How to Avoid Problem Gambling
Gambling can be a fun and social activity but it can also be harmful. Problem gambling can affect relationships, performance at work or study, leave you in debt and possibly homeless. It can also lead to mental health problems and addiction.
Gambling is a social activity that can provide a range of benefits, including increased creativity and problem solving skills, socializing with other people and improving skill levels at games such as poker or blackjack. It can also be a source of relaxation and comfort, which helps to alleviate symptoms of stress.
The type of gambling you engage in can also make a difference to your risk of developing problem gambling. For example, some gambling activities are chance-based (like the lottery or roulette) while others involve skill and knowledge on the part of the gambler.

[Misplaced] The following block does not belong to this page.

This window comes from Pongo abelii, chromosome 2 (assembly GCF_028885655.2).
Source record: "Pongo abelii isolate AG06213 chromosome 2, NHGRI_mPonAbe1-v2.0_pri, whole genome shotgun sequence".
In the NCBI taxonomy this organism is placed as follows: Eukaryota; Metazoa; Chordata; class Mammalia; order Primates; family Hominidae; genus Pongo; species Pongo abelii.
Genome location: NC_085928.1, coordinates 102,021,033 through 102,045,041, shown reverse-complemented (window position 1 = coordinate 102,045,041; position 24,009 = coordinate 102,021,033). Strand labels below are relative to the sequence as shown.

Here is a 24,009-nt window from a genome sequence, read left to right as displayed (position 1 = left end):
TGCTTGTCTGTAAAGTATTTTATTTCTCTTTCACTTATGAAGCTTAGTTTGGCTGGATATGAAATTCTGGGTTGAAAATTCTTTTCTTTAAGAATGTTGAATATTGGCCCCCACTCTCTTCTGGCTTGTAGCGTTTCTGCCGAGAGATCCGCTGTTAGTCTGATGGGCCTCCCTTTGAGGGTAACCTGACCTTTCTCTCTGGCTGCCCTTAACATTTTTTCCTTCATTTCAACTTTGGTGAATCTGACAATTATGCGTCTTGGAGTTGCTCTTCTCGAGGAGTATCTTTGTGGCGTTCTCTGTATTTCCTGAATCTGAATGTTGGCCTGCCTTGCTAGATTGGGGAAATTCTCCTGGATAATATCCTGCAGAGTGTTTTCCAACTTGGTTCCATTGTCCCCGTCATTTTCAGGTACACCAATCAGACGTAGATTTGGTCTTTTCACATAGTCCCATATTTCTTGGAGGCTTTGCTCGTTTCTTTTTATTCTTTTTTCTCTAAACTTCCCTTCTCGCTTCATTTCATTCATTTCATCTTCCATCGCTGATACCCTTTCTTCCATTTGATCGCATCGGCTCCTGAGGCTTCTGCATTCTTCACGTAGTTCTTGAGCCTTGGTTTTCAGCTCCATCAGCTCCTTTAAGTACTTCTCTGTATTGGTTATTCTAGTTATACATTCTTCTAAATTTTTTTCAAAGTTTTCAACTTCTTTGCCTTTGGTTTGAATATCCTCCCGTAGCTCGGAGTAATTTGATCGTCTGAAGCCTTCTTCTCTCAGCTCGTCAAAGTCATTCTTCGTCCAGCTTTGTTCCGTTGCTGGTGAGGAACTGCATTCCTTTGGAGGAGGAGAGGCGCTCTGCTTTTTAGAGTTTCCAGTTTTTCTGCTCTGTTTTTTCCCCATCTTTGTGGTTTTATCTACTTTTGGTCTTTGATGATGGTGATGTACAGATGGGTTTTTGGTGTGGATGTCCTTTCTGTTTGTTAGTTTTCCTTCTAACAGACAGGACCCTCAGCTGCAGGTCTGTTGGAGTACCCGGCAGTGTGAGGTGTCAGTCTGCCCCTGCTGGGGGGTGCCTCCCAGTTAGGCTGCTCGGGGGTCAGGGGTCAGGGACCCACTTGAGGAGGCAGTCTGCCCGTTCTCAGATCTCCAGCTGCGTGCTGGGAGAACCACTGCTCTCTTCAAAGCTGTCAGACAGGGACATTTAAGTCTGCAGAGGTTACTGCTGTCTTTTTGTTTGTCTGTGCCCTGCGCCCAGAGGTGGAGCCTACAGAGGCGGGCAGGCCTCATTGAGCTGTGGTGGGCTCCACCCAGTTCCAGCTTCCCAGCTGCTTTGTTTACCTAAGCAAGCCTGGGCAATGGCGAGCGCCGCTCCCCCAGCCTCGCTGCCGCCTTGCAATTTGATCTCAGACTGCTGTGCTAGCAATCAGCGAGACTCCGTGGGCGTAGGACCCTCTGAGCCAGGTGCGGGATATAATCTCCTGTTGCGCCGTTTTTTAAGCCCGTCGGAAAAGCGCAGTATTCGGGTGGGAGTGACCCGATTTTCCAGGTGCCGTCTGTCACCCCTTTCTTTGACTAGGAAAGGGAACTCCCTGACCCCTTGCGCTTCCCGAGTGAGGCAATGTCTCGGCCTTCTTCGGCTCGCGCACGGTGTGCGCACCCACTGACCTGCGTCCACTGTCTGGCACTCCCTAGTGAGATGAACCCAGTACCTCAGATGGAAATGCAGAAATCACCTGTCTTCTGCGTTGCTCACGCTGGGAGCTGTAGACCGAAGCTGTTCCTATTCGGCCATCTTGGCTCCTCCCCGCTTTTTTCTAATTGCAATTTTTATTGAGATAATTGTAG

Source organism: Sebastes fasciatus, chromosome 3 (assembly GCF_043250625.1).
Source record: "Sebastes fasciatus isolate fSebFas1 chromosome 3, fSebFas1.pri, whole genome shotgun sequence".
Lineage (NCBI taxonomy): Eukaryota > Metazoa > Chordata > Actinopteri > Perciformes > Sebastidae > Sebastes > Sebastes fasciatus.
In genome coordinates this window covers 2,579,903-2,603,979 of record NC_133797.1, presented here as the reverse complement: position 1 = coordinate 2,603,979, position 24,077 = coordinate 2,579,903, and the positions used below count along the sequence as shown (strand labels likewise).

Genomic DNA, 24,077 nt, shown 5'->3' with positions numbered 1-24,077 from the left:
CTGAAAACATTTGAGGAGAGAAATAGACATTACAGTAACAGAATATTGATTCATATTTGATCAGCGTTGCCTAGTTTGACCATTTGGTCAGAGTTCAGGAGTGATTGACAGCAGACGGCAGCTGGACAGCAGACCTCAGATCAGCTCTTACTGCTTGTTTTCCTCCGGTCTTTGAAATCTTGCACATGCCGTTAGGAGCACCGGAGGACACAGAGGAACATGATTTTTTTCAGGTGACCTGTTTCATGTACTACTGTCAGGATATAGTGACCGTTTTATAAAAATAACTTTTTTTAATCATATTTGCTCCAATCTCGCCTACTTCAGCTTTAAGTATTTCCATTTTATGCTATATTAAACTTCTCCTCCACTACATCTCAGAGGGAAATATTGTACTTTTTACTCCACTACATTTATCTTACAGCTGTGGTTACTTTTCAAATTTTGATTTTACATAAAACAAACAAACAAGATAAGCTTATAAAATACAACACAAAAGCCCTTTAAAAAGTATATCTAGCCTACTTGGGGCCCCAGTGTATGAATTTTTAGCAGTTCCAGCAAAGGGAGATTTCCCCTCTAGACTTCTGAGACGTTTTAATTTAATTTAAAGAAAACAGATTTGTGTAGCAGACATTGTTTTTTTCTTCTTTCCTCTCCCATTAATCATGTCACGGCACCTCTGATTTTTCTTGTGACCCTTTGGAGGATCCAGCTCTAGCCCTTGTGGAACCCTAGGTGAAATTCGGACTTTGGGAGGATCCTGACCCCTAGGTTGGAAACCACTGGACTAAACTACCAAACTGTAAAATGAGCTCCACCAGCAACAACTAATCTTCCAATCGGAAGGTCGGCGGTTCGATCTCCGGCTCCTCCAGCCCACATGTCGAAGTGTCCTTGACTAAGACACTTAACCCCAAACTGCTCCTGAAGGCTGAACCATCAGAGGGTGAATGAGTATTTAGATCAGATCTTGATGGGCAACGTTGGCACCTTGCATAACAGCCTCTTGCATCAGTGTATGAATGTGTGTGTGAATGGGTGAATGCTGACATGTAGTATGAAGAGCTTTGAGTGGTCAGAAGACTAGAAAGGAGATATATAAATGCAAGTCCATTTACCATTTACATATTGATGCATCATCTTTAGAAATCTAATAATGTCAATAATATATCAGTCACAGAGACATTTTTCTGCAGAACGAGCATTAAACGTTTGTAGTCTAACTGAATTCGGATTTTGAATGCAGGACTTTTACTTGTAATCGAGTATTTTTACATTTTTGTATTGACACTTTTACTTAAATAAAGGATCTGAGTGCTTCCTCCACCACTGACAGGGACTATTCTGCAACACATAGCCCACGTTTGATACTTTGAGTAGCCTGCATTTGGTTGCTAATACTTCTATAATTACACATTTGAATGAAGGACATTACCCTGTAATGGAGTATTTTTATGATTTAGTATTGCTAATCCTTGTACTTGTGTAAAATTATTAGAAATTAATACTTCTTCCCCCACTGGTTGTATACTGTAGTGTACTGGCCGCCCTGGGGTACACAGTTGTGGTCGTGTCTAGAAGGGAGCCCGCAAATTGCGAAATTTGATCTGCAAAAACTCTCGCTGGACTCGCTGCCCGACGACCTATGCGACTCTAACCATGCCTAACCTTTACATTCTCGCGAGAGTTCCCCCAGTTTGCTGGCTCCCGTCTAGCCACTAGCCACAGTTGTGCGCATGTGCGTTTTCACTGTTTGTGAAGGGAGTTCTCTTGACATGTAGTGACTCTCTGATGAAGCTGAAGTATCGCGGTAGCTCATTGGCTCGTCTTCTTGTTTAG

Some gamblers experience a psychological disorder, such as depression, which can make them more susceptible to harmful gambling behaviour. This is because individuals with such a disorder have trouble dealing with unpleasant emotions and may use gambling as a way to self-soothe or relieve boredom.
Changing your lifestyle and seeking treatment for an underlying mood disorder can help you address the root of your gambling problem. This could include therapy, medication and lifestyle changes.
Your support network can play a role in helping you stay on track to recovery from your gambling addiction. Reach out to friends, family, colleagues at work, and people who have been successful in recovering from their gambling problem.